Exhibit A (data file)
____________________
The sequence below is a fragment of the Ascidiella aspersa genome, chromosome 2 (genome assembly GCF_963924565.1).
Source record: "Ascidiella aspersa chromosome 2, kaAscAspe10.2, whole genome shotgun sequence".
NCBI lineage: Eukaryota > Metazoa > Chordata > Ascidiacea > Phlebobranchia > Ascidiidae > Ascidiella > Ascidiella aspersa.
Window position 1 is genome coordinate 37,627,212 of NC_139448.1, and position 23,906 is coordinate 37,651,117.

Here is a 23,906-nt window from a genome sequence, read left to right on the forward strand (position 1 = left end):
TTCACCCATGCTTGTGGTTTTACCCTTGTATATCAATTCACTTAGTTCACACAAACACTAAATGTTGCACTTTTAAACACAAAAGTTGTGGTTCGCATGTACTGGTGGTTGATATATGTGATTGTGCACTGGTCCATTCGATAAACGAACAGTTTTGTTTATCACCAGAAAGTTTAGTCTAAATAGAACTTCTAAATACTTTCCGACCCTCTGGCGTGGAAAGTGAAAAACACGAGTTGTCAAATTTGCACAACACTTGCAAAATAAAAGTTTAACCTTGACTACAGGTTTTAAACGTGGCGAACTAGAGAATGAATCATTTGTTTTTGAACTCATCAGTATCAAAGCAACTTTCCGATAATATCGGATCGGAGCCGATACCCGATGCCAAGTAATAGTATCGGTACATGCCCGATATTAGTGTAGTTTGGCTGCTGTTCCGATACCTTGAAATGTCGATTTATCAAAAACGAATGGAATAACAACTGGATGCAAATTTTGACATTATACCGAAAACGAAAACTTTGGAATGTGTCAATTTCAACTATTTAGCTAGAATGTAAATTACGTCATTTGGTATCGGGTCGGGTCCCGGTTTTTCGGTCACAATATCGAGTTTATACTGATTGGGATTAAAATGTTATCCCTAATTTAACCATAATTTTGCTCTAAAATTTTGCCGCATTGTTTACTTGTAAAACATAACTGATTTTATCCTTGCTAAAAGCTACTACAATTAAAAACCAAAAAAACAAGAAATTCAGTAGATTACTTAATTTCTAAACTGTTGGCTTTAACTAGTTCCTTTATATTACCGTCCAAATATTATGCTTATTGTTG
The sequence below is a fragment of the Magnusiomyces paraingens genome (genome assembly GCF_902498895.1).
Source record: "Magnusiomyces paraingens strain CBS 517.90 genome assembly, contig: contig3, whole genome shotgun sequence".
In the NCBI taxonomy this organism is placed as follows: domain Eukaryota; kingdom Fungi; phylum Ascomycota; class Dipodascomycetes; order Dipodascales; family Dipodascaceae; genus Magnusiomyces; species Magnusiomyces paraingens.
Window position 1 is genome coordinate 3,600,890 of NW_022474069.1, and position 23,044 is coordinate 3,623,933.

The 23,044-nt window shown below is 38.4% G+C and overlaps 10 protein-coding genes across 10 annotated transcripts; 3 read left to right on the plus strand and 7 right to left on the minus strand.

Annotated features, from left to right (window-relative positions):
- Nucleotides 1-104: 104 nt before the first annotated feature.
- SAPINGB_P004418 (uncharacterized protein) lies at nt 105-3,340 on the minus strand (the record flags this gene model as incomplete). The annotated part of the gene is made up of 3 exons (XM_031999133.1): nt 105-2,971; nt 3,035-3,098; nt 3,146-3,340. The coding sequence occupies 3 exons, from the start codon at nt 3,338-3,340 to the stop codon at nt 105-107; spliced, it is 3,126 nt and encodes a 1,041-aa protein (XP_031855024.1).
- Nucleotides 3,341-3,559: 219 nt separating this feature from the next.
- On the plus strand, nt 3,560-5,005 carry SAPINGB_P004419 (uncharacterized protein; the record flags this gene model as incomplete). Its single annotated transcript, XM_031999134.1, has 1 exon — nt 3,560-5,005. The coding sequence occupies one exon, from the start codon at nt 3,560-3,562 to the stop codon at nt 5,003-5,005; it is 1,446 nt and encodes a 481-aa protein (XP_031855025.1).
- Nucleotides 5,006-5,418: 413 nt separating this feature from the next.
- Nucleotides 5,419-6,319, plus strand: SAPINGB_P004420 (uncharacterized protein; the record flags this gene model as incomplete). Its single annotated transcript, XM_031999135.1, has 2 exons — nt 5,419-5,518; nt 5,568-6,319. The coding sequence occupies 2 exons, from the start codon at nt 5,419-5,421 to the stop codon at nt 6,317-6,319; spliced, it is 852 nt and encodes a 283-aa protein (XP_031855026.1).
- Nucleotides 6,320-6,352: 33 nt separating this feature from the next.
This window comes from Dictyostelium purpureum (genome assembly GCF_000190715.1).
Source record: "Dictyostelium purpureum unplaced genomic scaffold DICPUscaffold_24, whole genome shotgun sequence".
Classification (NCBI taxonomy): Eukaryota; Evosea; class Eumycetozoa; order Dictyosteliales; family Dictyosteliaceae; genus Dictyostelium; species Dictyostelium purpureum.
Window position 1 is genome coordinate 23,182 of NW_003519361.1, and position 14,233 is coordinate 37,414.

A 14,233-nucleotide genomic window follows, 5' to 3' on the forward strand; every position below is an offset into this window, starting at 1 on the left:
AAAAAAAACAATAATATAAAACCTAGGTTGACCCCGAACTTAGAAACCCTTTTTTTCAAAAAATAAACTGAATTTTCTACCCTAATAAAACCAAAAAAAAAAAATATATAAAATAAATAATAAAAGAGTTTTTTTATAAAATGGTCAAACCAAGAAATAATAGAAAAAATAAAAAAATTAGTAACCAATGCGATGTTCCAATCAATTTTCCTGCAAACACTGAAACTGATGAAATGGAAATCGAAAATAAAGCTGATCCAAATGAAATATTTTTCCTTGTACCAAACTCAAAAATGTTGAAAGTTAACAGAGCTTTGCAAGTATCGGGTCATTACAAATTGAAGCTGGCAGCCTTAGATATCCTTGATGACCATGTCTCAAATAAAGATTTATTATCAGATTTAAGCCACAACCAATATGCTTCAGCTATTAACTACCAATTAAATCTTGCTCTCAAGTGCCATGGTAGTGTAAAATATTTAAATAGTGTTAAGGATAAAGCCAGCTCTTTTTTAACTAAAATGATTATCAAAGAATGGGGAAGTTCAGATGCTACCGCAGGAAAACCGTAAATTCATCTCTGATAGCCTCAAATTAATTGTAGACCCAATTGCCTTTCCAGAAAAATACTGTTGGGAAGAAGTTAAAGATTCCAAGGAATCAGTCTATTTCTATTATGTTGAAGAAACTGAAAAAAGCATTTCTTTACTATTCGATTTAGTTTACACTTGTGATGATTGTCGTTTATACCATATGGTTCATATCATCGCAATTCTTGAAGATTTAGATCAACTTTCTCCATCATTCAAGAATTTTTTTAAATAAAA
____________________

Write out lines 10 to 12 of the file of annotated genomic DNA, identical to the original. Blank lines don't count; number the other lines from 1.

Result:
Window position 1 is genome coordinate 3,600,890 of NW_022474069.1, and position 23,044 is coordinate 3,623,933.

The 23,044-nt window shown below is 38.4% G+C and overlaps 10 protein-coding genes across 10 annotated transcripts; 3 read left to right on the plus strand and 7 right to left on the minus strand.

Annotated features, from left to right (window-relative positions):